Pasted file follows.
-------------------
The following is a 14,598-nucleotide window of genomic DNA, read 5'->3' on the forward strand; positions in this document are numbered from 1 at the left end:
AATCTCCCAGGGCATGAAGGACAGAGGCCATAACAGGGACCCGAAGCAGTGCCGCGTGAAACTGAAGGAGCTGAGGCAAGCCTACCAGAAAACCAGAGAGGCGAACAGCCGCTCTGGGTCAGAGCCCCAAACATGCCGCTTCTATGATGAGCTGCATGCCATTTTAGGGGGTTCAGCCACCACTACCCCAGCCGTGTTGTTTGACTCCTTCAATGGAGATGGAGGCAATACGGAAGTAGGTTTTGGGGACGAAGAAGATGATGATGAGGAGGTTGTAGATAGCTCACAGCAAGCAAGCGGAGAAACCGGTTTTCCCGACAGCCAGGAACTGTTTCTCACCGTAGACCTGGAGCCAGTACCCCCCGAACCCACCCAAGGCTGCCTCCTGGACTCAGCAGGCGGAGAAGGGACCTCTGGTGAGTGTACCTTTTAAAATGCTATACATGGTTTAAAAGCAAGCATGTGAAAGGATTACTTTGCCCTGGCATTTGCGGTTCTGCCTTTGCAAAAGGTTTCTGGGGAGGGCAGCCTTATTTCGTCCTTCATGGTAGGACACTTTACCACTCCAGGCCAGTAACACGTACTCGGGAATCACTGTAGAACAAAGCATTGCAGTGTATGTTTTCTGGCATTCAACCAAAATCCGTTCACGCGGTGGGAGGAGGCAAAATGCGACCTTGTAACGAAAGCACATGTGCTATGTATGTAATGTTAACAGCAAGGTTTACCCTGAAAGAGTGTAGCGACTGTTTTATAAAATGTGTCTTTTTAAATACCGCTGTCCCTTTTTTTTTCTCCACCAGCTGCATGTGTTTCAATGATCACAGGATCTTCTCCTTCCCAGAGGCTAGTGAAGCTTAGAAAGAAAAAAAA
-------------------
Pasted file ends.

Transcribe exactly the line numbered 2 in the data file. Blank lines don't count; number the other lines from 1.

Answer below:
AATCTCCCAGGGCATGAAGGACAGAGGCCATAACAGGGACCCGAAGCAGTGCCGCGTGAAACTGAAGGAGCTGAGGCAAGCCTACCAGAAAACCAGAGAGGCGAACAGCCGCTCTGGGTCAGAGCCCCAAACATGCCGCTTCTATGATGAGCTGCATGCCATTTTAGGGGGTTCAGCCACCACTACCCCAGCCGTGTTGTTTGACTCCTTCAATGGAGATGGAGGCAATACGGAAGTAGGTTTTGGGGACGAAGAAGATGATGATGAGGAGGTTGTAGATAGCTCACAGCAAGCAAGCGGAGAAACCGGTTTTCCCGACAGCCAGGAACTGTTTCTCACCGTAGACCTGGAGCCAGTACCCCCCGAACCCACCCAAGGCTGCCTCCTGGACTCAGCAGGCGGAGAAGGGACCTCTGGTGAGTGTACCTTTTAAAATGCTATACATGGTTTAAAAGCAAGCATGTGAAAGGATTACTTTGCCCTGGCATTTGCGGTTCTGCCTTTGCAAAAGGTTTCTGGGGAGGGCAGCCTTATTTCGTCCTTCATGGTAGGACACTTTACCACTCCAGGCCAGTAACACGTACTCGGGAATCACTGTAGAACAAAGCATTGCAGTGTATGTTTTCTGGCATTCAACCAAAATCCGTTCACGCGGTGGGAGGAGGCAAAATGCGACCTTGTAACGAAAGCACATGTGCTATGTATGTAATGTTAACAGCAAGGTTTACCCTGAAAGAGTGTAGCGACTGTTTTATAAAATGTGTCTTTTTAAATACCGCTGTCCCTTTTTTTTTCTCCACCAGCTGCATGTGTTTCAATGATCACAGGATCTTCTCCTTCCCAGAGGCTAGTGAAGCTTAGAAAGAAAAAAAA